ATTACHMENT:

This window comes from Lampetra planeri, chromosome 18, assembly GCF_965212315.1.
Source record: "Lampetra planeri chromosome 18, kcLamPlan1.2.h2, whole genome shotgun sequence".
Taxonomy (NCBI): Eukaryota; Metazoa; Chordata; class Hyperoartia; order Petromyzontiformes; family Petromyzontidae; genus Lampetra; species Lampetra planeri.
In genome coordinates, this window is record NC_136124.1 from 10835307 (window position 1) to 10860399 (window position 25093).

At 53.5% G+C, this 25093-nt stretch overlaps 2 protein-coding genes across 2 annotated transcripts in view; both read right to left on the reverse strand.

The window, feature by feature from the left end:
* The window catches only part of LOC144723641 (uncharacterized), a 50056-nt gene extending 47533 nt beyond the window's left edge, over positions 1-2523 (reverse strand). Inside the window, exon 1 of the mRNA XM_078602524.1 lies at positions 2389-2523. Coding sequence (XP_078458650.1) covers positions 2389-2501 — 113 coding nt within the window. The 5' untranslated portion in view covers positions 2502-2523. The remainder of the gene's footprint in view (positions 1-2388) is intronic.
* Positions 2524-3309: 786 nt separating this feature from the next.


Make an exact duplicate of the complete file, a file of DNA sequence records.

This window comes from Lampetra planeri, chromosome 18, assembly GCF_965212315.1.
Source record: "Lampetra planeri chromosome 18, kcLamPlan1.2.h2, whole genome shotgun sequence".
Taxonomy (NCBI): Eukaryota; Metazoa; Chordata; class Hyperoartia; order Petromyzontiformes; family Petromyzontidae; genus Lampetra; species Lampetra planeri.
In genome coordinates, this window is record NC_136124.1 from 10835307 (window position 1) to 10860399 (window position 25093).

At 53.5% G+C, this 25093-nt stretch overlaps 2 protein-coding genes across 2 annotated transcripts in view; both read right to left on the reverse strand.

The window, feature by feature from the left end:
* The window catches only part of LOC144723641 (uncharacterized), a 50056-nt gene extending 47533 nt beyond the window's left edge, over positions 1-2523 (reverse strand). Inside the window, exon 1 of the mRNA XM_078602524.1 lies at positions 2389-2523. Coding sequence (XP_078458650.1) covers positions 2389-2501 — 113 coding nt within the window. The 5' untranslated portion in view covers positions 2502-2523. The remainder of the gene's footprint in view (positions 1-2388) is intronic.
* Positions 2524-3309: 786 nt separating this feature from the next.